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Labor and the market value of the firm

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  • Merz, Monika
  • Yashiv, Eran

Abstract

What role does labor play in a firm’s market value? We explore this question using a production-based asset pricing model with frictions in the adjustment of both capital and labor. We posit that hiring of labor is akin to investment in capital and that the two interact, with the interaction being a crucial determinant of the time series behavior of market value. We use aggregate U.S. corporate sector data to estimate firms' optimal hiring and investment decisions and the consequences for firms' value. The model generates a good fit of the data. We decompose the estimated market value, thereby quantifying the link between firms' value and gross hiring flows, employment, gross investment flows, and physical capital. We find that a conventional specification -- quadratic adjustment costs for capital and no hiring costs -- performs poorly. Hiring and investment flows, unlike employment and capital stocks, are volatile and both are essential to account for market value volatility. A key result is that firms' value embodies the value of hiring and investment over and above the capital stock.

Suggested Citation

  • Merz, Monika & Yashiv, Eran, 2005. "Labor and the market value of the firm," LSE Research Online Documents on Economics 19891, London School of Economics and Political Science, LSE Library.
  • Handle: RePEc:ehl:lserod:19891
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    File URL: http://eprints.lse.ac.uk/19891/
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    References listed on IDEAS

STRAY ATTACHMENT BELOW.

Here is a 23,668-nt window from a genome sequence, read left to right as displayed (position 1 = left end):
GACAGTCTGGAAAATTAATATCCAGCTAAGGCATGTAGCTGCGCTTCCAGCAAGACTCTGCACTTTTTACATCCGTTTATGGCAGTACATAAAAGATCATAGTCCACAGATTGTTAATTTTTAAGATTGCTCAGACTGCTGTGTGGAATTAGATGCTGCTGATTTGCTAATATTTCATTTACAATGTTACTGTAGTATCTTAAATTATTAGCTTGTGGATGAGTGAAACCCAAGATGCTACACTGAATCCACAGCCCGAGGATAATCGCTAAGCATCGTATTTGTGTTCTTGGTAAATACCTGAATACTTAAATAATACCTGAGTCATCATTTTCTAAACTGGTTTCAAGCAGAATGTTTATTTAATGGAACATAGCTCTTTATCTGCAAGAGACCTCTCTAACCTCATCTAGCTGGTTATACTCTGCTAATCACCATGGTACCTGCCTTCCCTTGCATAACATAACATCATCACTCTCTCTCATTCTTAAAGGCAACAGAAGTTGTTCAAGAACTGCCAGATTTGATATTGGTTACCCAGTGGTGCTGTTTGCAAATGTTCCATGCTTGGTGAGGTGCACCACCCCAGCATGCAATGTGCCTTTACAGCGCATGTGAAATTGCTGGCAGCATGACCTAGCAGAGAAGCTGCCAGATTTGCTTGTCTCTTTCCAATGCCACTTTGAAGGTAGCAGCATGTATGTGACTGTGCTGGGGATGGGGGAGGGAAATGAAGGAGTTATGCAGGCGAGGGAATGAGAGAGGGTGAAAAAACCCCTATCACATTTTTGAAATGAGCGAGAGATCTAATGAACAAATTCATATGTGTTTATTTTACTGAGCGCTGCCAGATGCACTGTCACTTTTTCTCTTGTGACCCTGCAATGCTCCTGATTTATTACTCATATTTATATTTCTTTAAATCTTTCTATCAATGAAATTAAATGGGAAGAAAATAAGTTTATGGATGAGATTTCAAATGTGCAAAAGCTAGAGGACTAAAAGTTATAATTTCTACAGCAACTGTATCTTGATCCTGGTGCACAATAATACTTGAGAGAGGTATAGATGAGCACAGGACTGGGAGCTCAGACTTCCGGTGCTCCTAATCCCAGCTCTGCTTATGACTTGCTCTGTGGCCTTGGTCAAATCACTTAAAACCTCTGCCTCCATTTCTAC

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    1. Gilchrist, Simon & Himmelberg, Charles P., 1995. "Evidence on the role of cash flow for investment," Journal of Monetary Economics, Elsevier, vol. 36(3), pages 541-572, December.
    2. Matthew D. Shapiro, 1986. "The Dynamic Demand for Capital and Labor," The Quarterly Journal of Economics, Oxford University Press, vol. 101(3), pages 513-542.
    3. Russell Cooper & Joao Ejarque, 2003. "Financial Frictions and Investment: Requiem in Q," Review of Economic Dynamics, Elsevier for the Society for Economic Dynamics, vol. 6(4), pages 710-728, October.
    4. Simon Gilchrist & Charles Himmelberg, 1999. "Investment: Fundamentals and Finance," NBER Chapters,in: NBER Macroeconomics Annual 1998, volume 13, pages 223-274 National Bureau of Economic Research, Inc.
    5. Steven A. Barnett & Plutarchos Sakellaris, 1999. "A New Look At Firm Market Value, Investment, And Adjustment Costs," The Review of Economics and Statistics, MIT Press, vol. 81(2), pages 250-260, May.
    6. R. Glenn Hubbard & Anil K. Kashyap & Toni M. Whited, 1993. "Internal Finance and Firm Investment," NBER Working Papers 4392, National Bureau of Economic Research, Inc.
    7. Hayashi, Fumio, 1982. "Tobin's Marginal q and Average q: A Neoclassical Interpretation," Econometrica, Econometric Society, vol. 50(1), pages 213-224, January.
    8. Russell W. Cooper & John C. Haltiwanger, 2006. "On the Nature of Capital Adjustment Costs," Review of Economic Studies, Oxford University Press, vol. 73(3), pages 611-633.
    9. Robert E. Hall, 2002. "Industry Dynamics with Adjustment Costs," NBER Working Papers 8849, National Bureau of Economic Research, Inc.
    10. Jason G. Cummins & Kevin A. Hassett & R. Glenn Hubbard, 1994. "A Reconsideration of Investment Behavior Using Tax Reforms as Natural Experiments," Brookings Papers on Economic Activity, Economic Studies Program, The Brookings Institution, vol. 25(2), pages 1-74.
    11. Lawrence H. Summers, 1981. "Taxation and Corporate Investment: A q-Theory Approach," Brookings Papers on Economic Activity, Economic Studies Program, The Brookings Institution, vol. 12(1), pages 67-140.
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    More about this item

    Keywords

    production-based asset pricing; labor market frictions; gross flows; Q-model; GMM;

    JEL classification:

    • G12 - Financial Economics - - General Financial Markets - - - Asset Pricing; Trading Volume; Bond Interest Rates
    • E24 - Macroeconomics and Monetary Economics - - Consumption, Saving, Production, Employment, and Investment - - - Employment; Unemployment; Wages; Intergenerational Income Distribution; Aggregate Human Capital; Aggregate Labor Productivity
    • E22 - Macroeconomics and Monetary Economics - - Consumption, Saving, Production, Employment, and Investment - - - Investment; Capital; Intangible Capital; Capacity
    • E23 - Macroeconomics and Monetary Economics - - Consumption, Saving, Production, Employment, and Investment - - - Production

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